I grew up with my head in a book. I lived in the clouds and I was never more than a day or two away from my next trip to the local library. I relished information, lived for knowledge and thrived for learning. I still do.
Neither of my parents finished their educations. My dad received an “intercert” award at a local tech and my mother left before she was 14.I didn’t grow up poor or wanting, I grew up working-class in an area where less than 15% of individuals obtain a college education. I am the child of a single parent and I am one of the luck few who made it to third level education. On graduation day I’ll be the one hollering and crying “I am the one who made it out” because that’s exactly what education offers me and 1000s of others every year; a way out. Out of my own head, out into the world, out of the proverbial poverty cycle that could so easily drag me in and out of the minimum wage jobs I’d barely qualify for with out my degree.
I hate the “there’s no such thing as a poor student” mentality held by many busybodies who seem to think that by virtue of attending a third level institute, college students are automatically rolling in it. “sure look at the crowds on student nights. Students always drink to excess. Students have the money to blow away. They have a great life for themselves sure don’t they” they croon and sure, the overwriting student “lifestyle” is one heavily laced with alcohol and excess. But when have you ever seen a group of everyday students go heavy on bottles on Monet or Grey Goose. The drinks of choice of students are the cheap (probably laced with god knows what type of chemicals) and unbranded alternatives; €2 shots and the cheapest naggin of vodka around (Knock off brand if you’re a bit richer, Cheap Supermarket if you don’t have the pennies) Many choose to drink excessively to live up to the clichéd student adventure stereotype, many do so to forget the troubles of college life; the stress, the strains and the mounting student debts that appear to be where are futures are heading. As students we’re thought to do everything on the cheap. Live, eat, drink repeat because we don’t have the choice; all our money is pushed into our educations. These “rich” students are the winners in life’s game of circumstance. Some of us are helped by parents, jobs and benefactors while others are forced to live day-to-day and hope that Tesco doesn’t sell out of their 37c noodles because “free education” is damn well expensive.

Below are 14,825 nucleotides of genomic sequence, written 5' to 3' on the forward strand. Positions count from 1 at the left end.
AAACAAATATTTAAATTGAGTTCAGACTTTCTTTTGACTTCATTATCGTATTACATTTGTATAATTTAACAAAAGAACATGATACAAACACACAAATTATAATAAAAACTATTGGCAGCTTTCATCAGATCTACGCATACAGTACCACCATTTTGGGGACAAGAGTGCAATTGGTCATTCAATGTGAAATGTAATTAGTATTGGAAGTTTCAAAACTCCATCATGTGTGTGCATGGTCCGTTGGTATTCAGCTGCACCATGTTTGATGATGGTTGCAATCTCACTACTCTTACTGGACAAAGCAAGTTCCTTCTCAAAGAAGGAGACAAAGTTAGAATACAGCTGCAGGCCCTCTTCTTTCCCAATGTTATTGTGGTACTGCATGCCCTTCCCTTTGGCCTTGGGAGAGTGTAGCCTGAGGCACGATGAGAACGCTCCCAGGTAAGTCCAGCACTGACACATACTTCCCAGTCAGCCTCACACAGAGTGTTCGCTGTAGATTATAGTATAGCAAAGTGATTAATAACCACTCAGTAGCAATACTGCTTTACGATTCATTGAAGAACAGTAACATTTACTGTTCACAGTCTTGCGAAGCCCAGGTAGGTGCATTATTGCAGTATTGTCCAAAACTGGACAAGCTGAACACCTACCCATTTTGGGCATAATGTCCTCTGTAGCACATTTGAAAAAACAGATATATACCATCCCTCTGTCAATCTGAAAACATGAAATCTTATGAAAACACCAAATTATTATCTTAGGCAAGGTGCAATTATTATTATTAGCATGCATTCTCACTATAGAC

Without the little aid I get from SUSI, I never could have afforded to attend college without amassing stupid debts (and at 17, who was going to give me a bank loan to pay for tuition, rent and living costs?) I know my parents would do anything they could to help me get the education that I aspire to receive. I’ve always been aware of putting my parents in debt and thus I took the high road when choosing a college; I abandoned the University dream and instead decided to attend my local Institute of Technology (you can read about my IT experiences here) Staying at home has saved me a whole host of money I can invest in other avenues like the rare travel opportunities I get, pastimes and owning a beautiful Mini Cooper but it doesn’t mean the college experience is anyway less expensive. it doesn’t mean I like so many others haven’t spent 3 years balancing a full-time job and a full time education. it doesn’t mean any less sleepless nights filled with worry and woe and it definitely doesn’t mean I can afford to go out partying every night (On full disclosure, I don’t actually drink….) My spare money goes on food and printing; supplies and petrol; 90% necessity and 10% luxury (and please don’t get me started on the price of college textbooks. Compulsory purchasing of a €60 text book I will only use twice always leaves a sour taste in my mouth) Fees and contributions are higher in universities. You can see where I am going here; college is a huge cost center no matter where you attend or what you do. There is no such thing as a “free education”